Watch here: http://www.youtube.com/watch?v=tyxVl_ATkIU


On edit, I just added it to the videos forum, too: http://www.democraticunderground.com/discuss/duboard.ph...
Printer Friendly | Permalink |  | Top
 
No Elephants Donating Member (1000+ posts) Send PM | Profile | Ignore Mon Aug-23-10 07:33 AM
Response to Reply #2
29. Did we ever mention how much Bin Ladin and Saddam Hussein hated each other?
All Arabs all over the world knew it, including Arab Americans. Impossible the CIA did not know.

Al Qaeeda seems to have ceased being an issue well before midnight on 911.
Printer Friendly | Permalink |  | Top
 
struggle4progress Donating Member (1000+ posts) Send PM | Profile | Ignore Sun Aug-22-10 08:41 PM
Response to Original message
4. Of course, the whole "controversy" really reflects the corporate media's business decision
Edited on Sun Aug-22-10 08:41 PM by struggle4progress
to publicize the muddled rants of crazy-ass jerks instead of providing real news

It's a cheap easy way to fill airtime, because crazy-ass jerks are a dime a dozen: corporate media merely needs to find loud obnoxious crazy-ass jerks shouting crap that makes other people react emotionally; no real investigative overhead is required

The rest of the world is naturally perplexed at our "controversies", primarily because our crazy-ass jerks are different from their crazy-ass jerks
Printer Friendly | Permalink |  | Top
 
No Elephants Donating Member (1000+ posts) Send PM | Profile | Ignore Mon Aug-23-10 07:37 AM
Response to Reply #4
30. Could not agree more, Peter Zenger spins in his grave.
Printer Friendly | Permalink |  | Top
 
Rhiannon12866 Donating Member (1000+ posts) Send PM | Profile | Ignore Sun Aug-22-10 08:59 PM
Response to Original message
6. K&R. Apparently the Arab world is focused on more serious and worldly matters
Like war and peace. How embarrassing for us, indeed. x(

It seems as if these protesters who hold 9/11 so sacred have forgotten the reason behind it all. Al Qaeda is still out there, plotting mass killings, while these jokers are taking to the streets over a Muslim YMCA. :wow:

Printer Friendly | Permalink |  | Top
 
pipoman Donating Member (1000+ posts) Send PM | Profile | Ignore Sun Aug-22-10 09:08 PM
Response to Original message
8. I am impartial on the whole mosqroversy
but couldn't give a fuck less what the completely intolerant, misogynistic, and bigoted "Muslim world" thinks about anything.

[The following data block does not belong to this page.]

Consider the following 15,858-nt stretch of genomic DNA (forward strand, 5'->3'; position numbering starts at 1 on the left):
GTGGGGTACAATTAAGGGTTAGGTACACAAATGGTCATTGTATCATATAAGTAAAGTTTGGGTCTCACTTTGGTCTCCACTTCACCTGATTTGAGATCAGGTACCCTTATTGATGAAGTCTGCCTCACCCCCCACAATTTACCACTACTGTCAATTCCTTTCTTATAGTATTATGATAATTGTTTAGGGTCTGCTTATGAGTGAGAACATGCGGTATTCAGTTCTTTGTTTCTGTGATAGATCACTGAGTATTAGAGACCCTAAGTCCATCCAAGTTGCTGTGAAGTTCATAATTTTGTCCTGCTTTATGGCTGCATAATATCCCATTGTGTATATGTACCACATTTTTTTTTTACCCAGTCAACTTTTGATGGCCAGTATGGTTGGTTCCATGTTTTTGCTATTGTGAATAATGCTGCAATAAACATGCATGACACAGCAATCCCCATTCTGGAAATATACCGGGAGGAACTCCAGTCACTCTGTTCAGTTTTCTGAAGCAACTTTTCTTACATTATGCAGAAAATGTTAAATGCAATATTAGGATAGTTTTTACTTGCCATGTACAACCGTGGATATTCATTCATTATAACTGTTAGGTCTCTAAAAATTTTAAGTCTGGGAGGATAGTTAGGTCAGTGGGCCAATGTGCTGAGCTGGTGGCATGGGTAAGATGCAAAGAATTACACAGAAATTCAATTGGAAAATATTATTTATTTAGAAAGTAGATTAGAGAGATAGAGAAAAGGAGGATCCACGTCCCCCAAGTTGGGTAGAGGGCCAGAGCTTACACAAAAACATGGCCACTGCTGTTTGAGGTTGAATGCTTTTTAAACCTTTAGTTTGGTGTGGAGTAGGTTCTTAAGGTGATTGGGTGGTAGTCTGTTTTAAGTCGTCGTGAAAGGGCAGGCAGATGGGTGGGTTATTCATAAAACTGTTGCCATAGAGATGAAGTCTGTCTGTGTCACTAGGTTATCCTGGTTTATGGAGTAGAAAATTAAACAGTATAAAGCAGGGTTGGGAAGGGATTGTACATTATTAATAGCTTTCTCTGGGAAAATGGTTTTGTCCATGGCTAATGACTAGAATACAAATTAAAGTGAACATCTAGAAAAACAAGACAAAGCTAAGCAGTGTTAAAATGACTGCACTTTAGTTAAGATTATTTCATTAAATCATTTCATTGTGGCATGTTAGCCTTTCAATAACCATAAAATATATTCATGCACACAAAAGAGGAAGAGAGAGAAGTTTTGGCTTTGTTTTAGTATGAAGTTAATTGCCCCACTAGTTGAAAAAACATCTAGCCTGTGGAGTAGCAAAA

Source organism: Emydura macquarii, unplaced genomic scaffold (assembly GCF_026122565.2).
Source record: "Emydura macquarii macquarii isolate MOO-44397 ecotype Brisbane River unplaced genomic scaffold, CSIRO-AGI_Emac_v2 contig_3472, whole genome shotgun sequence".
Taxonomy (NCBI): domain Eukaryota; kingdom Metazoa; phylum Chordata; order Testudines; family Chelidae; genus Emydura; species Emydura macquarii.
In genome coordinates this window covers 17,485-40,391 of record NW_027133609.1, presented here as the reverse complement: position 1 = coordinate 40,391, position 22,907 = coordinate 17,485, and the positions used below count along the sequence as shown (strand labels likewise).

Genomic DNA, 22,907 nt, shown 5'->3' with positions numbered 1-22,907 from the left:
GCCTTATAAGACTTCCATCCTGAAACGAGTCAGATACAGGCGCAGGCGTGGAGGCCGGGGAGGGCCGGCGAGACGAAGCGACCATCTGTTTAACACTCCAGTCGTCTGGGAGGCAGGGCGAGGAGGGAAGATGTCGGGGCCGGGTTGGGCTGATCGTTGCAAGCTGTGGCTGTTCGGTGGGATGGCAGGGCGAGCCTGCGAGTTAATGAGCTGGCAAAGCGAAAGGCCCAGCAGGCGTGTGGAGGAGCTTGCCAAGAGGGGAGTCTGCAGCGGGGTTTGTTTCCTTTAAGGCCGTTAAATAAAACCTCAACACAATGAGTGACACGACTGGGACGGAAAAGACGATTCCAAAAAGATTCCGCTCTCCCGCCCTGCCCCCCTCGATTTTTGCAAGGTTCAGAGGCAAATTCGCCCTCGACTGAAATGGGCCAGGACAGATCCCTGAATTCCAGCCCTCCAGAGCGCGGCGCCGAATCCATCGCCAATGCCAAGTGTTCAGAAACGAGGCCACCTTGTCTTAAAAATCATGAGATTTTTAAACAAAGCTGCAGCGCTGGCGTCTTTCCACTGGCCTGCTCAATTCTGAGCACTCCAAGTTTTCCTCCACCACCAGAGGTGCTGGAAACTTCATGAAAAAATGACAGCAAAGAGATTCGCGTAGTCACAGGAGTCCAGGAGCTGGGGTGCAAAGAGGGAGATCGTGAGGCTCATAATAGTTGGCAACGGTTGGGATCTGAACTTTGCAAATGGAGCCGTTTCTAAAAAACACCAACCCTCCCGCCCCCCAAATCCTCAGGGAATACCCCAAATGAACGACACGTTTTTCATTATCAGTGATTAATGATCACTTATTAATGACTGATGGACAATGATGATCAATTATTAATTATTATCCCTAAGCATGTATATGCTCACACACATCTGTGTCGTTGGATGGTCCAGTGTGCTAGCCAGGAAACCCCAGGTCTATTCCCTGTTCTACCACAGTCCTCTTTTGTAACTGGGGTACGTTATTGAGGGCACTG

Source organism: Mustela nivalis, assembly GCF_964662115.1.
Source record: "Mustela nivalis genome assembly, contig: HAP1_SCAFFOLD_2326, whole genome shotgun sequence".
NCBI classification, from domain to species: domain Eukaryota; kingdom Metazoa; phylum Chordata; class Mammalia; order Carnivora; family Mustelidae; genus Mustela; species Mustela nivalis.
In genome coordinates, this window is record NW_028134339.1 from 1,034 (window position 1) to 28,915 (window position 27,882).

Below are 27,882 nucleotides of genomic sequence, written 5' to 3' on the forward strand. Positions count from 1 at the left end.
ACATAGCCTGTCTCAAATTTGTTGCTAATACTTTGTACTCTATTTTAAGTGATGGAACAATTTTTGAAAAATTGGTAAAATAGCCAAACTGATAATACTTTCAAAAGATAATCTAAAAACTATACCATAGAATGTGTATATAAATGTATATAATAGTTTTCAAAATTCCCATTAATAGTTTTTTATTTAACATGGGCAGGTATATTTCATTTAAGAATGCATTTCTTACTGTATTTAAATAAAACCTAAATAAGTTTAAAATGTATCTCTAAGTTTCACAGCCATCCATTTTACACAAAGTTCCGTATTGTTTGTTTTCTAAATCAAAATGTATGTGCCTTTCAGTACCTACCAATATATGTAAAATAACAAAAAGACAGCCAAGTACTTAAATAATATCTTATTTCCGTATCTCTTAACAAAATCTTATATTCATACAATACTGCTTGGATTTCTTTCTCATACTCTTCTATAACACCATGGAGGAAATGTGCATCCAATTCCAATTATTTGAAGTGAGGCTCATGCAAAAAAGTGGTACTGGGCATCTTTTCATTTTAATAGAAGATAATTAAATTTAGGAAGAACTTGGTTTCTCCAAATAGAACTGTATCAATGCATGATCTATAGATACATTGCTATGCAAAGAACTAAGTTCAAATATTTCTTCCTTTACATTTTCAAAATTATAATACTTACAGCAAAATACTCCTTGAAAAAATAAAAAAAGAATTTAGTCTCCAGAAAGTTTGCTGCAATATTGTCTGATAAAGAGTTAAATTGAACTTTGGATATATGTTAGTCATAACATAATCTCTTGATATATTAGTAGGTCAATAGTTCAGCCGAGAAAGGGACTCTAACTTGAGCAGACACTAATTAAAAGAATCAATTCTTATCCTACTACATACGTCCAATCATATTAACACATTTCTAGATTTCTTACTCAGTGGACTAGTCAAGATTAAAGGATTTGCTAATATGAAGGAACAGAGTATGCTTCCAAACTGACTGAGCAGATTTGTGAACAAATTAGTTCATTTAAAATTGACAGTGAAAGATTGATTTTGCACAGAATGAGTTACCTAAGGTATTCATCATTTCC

Printer Friendly | Permalink |  | Top
 
No Elephants Donating Member (1000+ posts) Send PM | Profile | Ignore Mon Aug-23-10 07:47 AM
Response to Reply #8
31. Guess you didn't see how ironic your post was while you were drafting.
Printer Friendly | Permalink |  | Top
 
onehandle Donating Member (1000+ posts) Send PM | Profile | Ignore Sun Aug-22-10 09:36 PM
Response to Original message
12. Dear World, The election of Barack Obama meant nothing. We still hate you.
Love,

The People Who Did NOT Vote For Barack Obama.

Printer Friendly | Permalink |  | Top
 
and-justice-for-all Donating Member (1000+ posts) Send PM | Profile | Ignore Sun Aug-22-10 09:41 PM
Response to Original message
13. Well the nay-sayers will just have to be pissed off....
A) Freedom of religion...means ALL RELIGIONS as it is so noted in the constitution.
B) It is being built on PRIVATE PROPERTY.
Printer Friendly | Permalink |  | Top
 
pipoman Donating Member (1000+ posts) Send PM | Profile | Ignore Sun Aug-22-10 10:27 PM
Response to Reply #13
17. From purely legal standpoint,
a. Nobody is being deprived their freedom of religion

b. Private property rights are not without limits. The limits can be in the form of criminal law...you can't grow pot on your property or by civil law, many subdivisions will not let you paint your front door red. This issue falls under the civil limitations imposed..licensing, zoning, pending legal action, super fund status, etc., etc.--->
Printer Friendly | Permalink |  | Top
 
No Elephants Donating Member (1000+ posts) Send PM | Profile | Ignore Mon Aug-23-10 07:15 AM
Response to Reply #17
28. Nothing about the proposed Community Center is illegal. The Imam
Edited on Mon Aug-23-10 07:44 AM by No Elephants
had a right to build it under ALL our laws, from the Constitution, right on down to NYC land use laws. (He voluntarily chose to go through a NYC approval process anyway.) So, I don't understand what your second point has to do with this story.
Printer Friendly | Permalink |  | Top
 
and-justice-for-all Donating Member (1000+ posts) Send PM | Profile | Ignore Mon Aug-23-10 08:21 AM
Response to Reply #28
33. Right....nt
Printer Friendly | Permalink |  | Top
 
pipoman Donating Member (1000+ posts) Send PM | Profile | Ignore Mon Aug-23-10 09:51 PM
Response to Reply #33
48. No wrong....n/t
Printer Friendly | Permalink |  | Top
 
pipoman Donating Member (1000+ posts) Send PM | Profile | Ignore Mon Aug-23-10 08:39 AM
Response to Reply #28
35. I own a piece of property